Before this worst category, there is one just as bad, but a bit better, those who are Not nice but Teach well. Unfortunately, this category is often the ‘realistically impossible’ one, that people just say there is, for theory’s or methodology’s sake. It is my personal experience that if you know and believe that a professor is not a nice person, there is no way you will like his/her class. Of course, he/she may be a great professor who really knows his/her stuff and also knows how to convey it to you… in theory. And in theory, you can objectively judge him/her based on his/her professional capacity as a professor and give a positive assessment. Unfortunately, in practice, it is rare to have any kind of ‘objective judgement’ (the combination of these two words already being an oxymoron) and your head will think what your heart feels. You would only rarely hear (I want to say ‘never’) “Oh my god I HATE this professor but gosh I absolutely LOVE his/her class!” You would have to be someone EXTREMELY fair to find someone who fits in this category. And then, well, respect to you.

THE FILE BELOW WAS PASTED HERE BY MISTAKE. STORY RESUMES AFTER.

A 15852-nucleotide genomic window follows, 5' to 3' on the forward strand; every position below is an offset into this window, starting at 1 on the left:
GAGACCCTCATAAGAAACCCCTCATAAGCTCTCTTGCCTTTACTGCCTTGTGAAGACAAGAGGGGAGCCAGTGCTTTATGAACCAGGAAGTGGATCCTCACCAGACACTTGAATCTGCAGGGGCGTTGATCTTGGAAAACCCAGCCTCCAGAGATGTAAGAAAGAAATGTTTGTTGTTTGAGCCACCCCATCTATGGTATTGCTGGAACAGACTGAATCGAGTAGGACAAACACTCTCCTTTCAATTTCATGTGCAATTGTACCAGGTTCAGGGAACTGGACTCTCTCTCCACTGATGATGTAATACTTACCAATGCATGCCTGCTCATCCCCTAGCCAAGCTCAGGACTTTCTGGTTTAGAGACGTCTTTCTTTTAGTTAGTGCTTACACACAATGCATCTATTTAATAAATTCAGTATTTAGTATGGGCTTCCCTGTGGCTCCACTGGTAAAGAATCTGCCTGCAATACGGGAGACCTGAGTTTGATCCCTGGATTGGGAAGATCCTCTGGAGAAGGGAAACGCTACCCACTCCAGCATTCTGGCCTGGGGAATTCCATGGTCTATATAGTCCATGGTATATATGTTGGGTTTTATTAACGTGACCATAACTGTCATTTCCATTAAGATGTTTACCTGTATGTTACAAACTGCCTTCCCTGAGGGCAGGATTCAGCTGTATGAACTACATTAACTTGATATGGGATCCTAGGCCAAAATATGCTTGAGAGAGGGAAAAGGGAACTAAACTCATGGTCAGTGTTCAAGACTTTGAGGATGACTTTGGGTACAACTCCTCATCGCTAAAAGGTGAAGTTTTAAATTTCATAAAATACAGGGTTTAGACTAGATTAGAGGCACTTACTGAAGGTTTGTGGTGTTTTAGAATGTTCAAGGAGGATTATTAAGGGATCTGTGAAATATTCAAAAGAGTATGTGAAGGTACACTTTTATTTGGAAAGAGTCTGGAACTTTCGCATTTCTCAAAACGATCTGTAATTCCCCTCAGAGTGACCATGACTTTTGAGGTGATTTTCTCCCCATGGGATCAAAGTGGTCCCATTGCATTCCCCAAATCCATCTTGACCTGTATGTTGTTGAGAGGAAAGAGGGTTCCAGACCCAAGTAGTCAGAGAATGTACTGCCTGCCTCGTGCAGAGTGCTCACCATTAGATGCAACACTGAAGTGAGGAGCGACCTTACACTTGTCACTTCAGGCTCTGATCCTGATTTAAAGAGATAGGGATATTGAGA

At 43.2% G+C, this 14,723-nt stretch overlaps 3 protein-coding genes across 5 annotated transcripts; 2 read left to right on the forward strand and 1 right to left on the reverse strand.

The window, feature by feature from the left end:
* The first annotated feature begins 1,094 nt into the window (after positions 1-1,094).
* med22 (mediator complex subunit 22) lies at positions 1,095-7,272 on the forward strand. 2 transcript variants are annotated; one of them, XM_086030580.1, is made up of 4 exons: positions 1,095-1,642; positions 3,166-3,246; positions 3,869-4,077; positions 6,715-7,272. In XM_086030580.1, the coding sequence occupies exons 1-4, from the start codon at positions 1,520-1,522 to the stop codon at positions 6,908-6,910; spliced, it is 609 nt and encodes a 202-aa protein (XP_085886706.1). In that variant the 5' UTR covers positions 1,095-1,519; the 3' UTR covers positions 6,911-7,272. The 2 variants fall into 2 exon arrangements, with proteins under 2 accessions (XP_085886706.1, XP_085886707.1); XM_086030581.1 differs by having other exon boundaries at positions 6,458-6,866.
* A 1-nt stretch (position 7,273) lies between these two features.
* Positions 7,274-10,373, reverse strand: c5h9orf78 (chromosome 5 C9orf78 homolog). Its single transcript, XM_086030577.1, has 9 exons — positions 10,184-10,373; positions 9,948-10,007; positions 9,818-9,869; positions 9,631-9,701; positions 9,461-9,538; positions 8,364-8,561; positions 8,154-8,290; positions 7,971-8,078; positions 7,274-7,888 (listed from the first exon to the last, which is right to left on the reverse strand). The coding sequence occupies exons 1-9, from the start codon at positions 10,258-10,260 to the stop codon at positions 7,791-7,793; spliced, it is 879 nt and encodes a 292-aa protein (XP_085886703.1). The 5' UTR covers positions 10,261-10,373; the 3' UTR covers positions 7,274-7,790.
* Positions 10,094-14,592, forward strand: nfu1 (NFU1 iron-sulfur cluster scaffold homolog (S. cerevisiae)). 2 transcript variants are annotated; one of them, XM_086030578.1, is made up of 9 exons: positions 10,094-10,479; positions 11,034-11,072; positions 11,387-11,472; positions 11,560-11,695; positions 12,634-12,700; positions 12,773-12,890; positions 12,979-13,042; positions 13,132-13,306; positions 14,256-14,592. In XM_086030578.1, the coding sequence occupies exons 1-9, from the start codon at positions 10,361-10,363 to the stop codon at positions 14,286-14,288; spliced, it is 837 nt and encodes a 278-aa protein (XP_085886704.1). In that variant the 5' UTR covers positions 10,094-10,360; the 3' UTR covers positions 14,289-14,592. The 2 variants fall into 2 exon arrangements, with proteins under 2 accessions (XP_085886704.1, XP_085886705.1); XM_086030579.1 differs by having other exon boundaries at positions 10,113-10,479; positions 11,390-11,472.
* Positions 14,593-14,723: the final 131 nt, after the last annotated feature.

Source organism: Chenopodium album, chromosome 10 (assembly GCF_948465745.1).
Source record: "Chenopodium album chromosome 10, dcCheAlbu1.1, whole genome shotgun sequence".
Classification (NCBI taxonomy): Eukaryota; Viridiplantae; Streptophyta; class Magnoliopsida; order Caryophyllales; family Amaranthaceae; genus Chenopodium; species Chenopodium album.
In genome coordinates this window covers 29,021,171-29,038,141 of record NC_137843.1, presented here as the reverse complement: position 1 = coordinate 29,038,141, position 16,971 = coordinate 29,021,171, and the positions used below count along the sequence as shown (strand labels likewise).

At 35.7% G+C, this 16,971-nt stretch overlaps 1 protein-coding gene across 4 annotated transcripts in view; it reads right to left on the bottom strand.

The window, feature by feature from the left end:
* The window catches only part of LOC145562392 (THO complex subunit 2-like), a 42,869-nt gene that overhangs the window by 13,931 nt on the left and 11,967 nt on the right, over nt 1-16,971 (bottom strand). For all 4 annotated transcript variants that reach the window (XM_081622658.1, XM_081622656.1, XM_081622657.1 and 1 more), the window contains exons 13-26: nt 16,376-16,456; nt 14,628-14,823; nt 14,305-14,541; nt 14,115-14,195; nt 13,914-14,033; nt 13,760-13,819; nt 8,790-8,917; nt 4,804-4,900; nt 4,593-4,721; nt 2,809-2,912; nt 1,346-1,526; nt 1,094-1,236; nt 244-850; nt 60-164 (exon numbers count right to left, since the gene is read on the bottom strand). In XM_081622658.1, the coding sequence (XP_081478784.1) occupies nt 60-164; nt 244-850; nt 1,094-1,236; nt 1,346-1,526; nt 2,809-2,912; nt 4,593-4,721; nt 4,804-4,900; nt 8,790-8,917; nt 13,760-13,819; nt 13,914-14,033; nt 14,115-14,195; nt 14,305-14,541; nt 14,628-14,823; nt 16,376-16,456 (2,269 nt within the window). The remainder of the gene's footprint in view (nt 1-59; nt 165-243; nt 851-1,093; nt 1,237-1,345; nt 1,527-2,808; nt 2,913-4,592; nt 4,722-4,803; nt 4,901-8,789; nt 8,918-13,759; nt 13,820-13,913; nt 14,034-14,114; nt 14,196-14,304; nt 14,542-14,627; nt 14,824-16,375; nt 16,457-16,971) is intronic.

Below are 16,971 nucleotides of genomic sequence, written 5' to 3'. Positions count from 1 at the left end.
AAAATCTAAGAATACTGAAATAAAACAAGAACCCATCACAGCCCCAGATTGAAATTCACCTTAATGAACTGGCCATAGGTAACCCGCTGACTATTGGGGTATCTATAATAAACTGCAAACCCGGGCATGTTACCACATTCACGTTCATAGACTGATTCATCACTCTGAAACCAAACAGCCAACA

The one category that is left is the professor who is Nice but unfortunately doesn’t know how to Teach well. This is the saddest category I think, the one I feel most sorry for, because, besides the fact that my fear is that I will belong in this category, I have noticed that many professors who do belong in this category actually love teaching. They enjoy the interaction with the students and they are passionate about their fields of study. It’s just that… some people are just not born to teach. It’s as simple as that. And because it’s so simple, it’s sadder. Of course you may try, since teaching is also a ‘skill’, but well, I don’t know if success is guaranteed. But you get at least sympathy points from your students. “Well, I don’t know about his/her classes, but he/she is a great person, and smart”. And I don’t know, sometimes, I feel that if you had a choice to make, being a good person would be better than being a good professor.
Of course, “O Captain, my Captain” would be everyone’s dream, both in terms of becoming one and knowing one.
I do hope I will be inspiring enough as a professor and kind enough as a person. And maybe I will be one of those who are Nice but do Not teach well at first (for lack of experience, not for lack of natural propensity, hopefully). But with time and experience, maybe I can at least get a hint of the taste of the satisfaction, pride, inspiration and rewarding feeling of belonging in the ‘ideal category’.
And because, despite the frequent equation of “nice = incompetent”, I do believe that many horrible things in this world are due to a lack of simple genuine kindness and niceness, no matter what happens, I hope to remember to always be a “nice person”.